The poultry industry has seen its share of better days. The price for breast meat has plummeted thanks to a gluttonous supply, and although the price of grain has decreased in recent months, it’s still well above average over the previous 30 years. These factors have forced Tyson Foods and other poultry producers across the nation to cut production and close processing plants’ doors for good. These conditions also contributed to the bankruptcy filing of the nation’s largest chicken producer, Pilgrim’s Pride.
Of course, many producers have escaped this fate, but not without making capital investments in their future. In today’s market, staying competitive requires companies to identify areas of vulnerability and address them early on with a well thought out long-term plan. An outstanding example of such a company is Virginia Poultry Growers Cooperative, headquartered in Hinton, VA, the nation’s sixth largest turkey company, which raises and debones approximately 7 million 40-pound toms a year and markets their products to further processors.
From the time it opened, the co-op had purchased grain for their feed mill from a nearby Pilgrim’s Pride facility. But in order to gain control of their feed costs, co-op managers needed to find a way to contract their own corn.
In April 2008, the co-op completed building a grain unloading facility 10 miles away from their feed mill in Broadway, VA, enabling them to cease purchasing corn from Pilgrim’s Pride. Under the direction of Phil Miller, engineering manager of VPGC, the $10 million project was completed in about a year and a half, and the co-op is now more in control of its future than ever.
VPGC is no stranger to accomplishing what its members put their minds to. Prompted by Pilgrim’s Pride’s announcement that it would be closing its Hinton, VA turkey processing plant in September 2004, establishing the co-op took a mere six months thanks to the relentless dedication of its 154 members. Most of the co-op’s members had contracts with Pilgrim’s Pride and knew they needed to get the operation on its feet quickly, or risk being out of business.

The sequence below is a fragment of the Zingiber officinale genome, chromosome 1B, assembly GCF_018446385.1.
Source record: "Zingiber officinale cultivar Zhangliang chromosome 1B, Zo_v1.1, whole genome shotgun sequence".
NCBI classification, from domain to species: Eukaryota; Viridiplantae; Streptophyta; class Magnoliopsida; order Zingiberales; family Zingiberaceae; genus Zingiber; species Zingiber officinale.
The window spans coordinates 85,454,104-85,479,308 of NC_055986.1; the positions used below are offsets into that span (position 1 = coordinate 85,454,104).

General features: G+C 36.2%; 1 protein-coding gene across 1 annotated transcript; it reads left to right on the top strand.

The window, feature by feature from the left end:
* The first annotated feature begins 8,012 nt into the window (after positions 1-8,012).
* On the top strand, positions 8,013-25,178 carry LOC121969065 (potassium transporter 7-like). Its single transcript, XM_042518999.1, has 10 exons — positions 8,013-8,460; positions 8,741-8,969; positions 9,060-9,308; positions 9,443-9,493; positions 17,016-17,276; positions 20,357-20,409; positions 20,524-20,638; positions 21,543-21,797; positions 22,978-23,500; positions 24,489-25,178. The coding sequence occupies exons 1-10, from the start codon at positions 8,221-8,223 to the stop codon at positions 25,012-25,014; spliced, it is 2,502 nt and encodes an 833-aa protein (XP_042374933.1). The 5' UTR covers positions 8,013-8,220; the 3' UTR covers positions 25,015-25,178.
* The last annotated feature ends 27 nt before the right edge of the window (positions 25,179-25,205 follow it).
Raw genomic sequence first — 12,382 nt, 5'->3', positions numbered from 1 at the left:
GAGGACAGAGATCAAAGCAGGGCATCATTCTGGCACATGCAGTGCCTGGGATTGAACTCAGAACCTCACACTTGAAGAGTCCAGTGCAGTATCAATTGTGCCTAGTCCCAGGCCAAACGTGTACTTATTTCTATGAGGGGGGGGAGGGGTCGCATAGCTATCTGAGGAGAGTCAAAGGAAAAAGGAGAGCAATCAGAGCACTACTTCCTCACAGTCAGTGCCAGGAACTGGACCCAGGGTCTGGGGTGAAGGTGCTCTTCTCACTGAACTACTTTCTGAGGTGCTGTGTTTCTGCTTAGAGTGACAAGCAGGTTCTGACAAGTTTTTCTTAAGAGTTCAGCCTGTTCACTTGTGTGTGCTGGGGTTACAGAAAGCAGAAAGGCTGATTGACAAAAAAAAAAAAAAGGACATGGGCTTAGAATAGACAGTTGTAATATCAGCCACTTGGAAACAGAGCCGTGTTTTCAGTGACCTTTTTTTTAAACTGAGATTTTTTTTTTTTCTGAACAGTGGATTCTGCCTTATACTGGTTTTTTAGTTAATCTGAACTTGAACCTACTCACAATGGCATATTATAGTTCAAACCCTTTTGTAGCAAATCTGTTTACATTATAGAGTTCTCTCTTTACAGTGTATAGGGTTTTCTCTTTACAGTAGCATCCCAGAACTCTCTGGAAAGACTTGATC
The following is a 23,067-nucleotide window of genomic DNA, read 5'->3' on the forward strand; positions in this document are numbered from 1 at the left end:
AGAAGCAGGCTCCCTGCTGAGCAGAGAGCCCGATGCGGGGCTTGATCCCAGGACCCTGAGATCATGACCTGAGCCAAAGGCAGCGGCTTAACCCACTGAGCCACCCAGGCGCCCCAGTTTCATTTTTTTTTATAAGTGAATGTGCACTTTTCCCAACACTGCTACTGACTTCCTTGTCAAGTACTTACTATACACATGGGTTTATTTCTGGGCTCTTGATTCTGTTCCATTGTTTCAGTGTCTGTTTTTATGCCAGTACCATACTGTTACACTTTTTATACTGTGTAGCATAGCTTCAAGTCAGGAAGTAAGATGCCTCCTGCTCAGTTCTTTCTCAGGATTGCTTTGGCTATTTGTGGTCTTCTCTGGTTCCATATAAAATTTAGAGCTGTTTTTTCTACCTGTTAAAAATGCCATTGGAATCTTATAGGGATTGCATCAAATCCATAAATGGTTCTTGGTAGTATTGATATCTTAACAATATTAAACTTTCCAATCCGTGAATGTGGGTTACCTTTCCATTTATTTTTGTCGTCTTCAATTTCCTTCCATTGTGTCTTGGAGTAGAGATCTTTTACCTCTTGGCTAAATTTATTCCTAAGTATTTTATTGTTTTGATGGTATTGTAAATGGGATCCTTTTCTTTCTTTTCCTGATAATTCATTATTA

Co-op leaders managed to rally the support of local growers, secure financing and devise a working business plan by July of 2004, and then purchased both Pilgrim’s Pride’s processing plant and their Broadway, VA feed mill. After accomplishing what some may think of as impossible in such a short span of time, the next hurdle the co-op needed to clear was to find a way to contract their own corn.
“Our senior management knew we needed to do something because we weren’t able to take care of ourselves. Getting our corn from another facility put us in a vulnerable position,” explains Miller.
VPGC’s feed mill, built directly after World War II, is rail accessible, but has only enough storage for approximately 14 railcars. The problem there is that railroad company Norfolk Southern’s freight rate per car is higher for individual cars than for a unit train. In some cases a unit train is up to 100 cars, but in the rural mountainside of Shenandoah Valley, a unit-train is 75 cars.
Jim Mason, president and general manager of VPGC, says that Norfolk Southern’s freight rate is responsible for the existence of many East Coast grain unloading facilities. “In the last five years Norfolk Southern has forced grain unloading stations, such as ours, to go up all over from Alabama to Pennsylvania because most businesses can’t afford to freight unless they can unload a unit train,” says Mason.
Time is also of the essence. Freighters are charged a hefty demerger fee if railcars are not completely emptied and ready to head back to the Midwest within 24 hours.